The Episcopal middle

Listening to congregations
Soon after the Episcopal Church’s General Convention of 2003, an unanticipated phenomenon became apparent. Though lay leaders and clergy frequently described themselves as dissatisfied with the convention, they were unwilling to align themselves with either supporters or opponents of its most controversial actions—electing Gene Robinson, an openly gay man, as bishop of New Hampshire, and allowing the blessing of same-sex unions. More often than not, it was difficult to elicit wholehearted dissent or support.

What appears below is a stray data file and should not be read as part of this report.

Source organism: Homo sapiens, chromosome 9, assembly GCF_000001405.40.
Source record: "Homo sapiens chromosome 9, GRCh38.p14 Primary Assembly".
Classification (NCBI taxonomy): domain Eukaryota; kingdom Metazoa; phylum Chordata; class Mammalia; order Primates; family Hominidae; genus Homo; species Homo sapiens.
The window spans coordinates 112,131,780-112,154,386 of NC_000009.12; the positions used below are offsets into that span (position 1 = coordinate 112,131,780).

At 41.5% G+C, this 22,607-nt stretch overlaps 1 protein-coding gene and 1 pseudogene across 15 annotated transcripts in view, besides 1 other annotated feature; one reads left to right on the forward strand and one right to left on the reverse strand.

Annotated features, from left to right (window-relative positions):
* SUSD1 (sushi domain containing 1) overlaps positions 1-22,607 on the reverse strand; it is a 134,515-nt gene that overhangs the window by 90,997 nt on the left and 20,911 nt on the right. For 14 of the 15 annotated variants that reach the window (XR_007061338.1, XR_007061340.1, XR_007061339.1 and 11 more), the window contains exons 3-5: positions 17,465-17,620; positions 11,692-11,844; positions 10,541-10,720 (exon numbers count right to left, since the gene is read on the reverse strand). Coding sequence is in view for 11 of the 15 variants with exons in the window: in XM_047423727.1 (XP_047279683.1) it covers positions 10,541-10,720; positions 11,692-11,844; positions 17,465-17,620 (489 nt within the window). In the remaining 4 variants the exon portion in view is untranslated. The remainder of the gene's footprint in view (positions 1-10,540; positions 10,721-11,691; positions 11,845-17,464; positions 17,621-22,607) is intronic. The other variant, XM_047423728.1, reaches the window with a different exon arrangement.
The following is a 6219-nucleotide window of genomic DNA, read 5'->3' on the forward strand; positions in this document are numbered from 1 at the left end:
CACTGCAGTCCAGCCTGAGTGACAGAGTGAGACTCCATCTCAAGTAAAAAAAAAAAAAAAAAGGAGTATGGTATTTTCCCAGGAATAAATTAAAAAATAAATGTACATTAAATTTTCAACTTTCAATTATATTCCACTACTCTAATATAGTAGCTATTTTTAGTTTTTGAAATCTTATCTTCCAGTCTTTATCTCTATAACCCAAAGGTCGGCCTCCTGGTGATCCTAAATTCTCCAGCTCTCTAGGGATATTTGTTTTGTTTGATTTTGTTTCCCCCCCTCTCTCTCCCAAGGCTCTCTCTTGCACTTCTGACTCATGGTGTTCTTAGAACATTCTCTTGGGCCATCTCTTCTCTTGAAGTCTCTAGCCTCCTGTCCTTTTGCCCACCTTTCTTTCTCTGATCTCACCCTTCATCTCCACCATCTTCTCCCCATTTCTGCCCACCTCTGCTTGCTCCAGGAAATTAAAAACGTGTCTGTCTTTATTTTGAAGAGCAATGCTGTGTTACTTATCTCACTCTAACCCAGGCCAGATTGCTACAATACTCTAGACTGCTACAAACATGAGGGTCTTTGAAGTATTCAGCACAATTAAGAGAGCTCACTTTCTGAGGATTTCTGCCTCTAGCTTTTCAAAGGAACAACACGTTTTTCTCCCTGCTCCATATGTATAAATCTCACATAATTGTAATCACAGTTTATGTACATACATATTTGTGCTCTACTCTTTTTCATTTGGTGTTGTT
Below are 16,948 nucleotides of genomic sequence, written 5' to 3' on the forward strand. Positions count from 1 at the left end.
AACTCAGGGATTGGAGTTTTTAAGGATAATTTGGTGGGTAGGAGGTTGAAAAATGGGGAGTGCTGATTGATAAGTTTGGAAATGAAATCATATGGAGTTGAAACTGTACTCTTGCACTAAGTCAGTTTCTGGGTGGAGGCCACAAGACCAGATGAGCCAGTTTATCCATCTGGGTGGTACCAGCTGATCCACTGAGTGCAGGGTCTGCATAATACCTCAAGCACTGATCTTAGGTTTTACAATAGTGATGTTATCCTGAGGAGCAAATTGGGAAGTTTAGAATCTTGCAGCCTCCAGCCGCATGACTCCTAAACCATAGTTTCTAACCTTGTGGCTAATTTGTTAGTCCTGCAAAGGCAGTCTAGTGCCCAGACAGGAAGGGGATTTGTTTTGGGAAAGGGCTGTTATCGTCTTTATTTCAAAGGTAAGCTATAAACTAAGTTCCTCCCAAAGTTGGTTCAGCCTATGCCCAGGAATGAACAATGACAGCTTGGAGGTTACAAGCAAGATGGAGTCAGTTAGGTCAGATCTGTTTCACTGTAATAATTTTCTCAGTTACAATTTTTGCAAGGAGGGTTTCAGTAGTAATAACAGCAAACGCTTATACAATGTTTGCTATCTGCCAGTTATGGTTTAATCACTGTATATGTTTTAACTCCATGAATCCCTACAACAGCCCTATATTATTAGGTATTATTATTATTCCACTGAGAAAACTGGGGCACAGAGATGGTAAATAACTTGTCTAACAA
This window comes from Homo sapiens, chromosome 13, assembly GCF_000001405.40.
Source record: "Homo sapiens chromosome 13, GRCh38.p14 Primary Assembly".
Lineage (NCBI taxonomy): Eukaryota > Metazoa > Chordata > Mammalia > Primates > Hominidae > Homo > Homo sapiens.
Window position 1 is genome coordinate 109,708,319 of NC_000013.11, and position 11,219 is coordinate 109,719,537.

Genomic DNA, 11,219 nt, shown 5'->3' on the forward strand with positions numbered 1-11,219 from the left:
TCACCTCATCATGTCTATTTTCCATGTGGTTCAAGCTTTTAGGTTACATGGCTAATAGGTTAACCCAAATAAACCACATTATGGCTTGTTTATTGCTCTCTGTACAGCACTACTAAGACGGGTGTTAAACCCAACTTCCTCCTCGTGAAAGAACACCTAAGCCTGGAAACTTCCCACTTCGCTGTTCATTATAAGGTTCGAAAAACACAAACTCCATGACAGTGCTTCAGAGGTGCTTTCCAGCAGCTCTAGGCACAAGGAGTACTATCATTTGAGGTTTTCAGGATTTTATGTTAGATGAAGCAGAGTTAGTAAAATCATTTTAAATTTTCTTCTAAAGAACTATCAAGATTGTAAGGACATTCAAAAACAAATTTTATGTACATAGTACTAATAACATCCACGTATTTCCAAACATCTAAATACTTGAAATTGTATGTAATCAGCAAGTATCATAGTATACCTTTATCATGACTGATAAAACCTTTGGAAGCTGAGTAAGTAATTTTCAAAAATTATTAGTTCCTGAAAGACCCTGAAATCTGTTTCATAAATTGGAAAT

Leaders contacted by the Episcopal Church Foundation often depicted their dioceses and congregations as defined by a “20-20-60” breakdown: 20 percent endorsed the convention’s actions, 20 percent were against them, and 60 percent came down “somewhere else.” As one prominent lay leader expressed it, “I’m not drawn to either extreme and I don’t know where to turn.”


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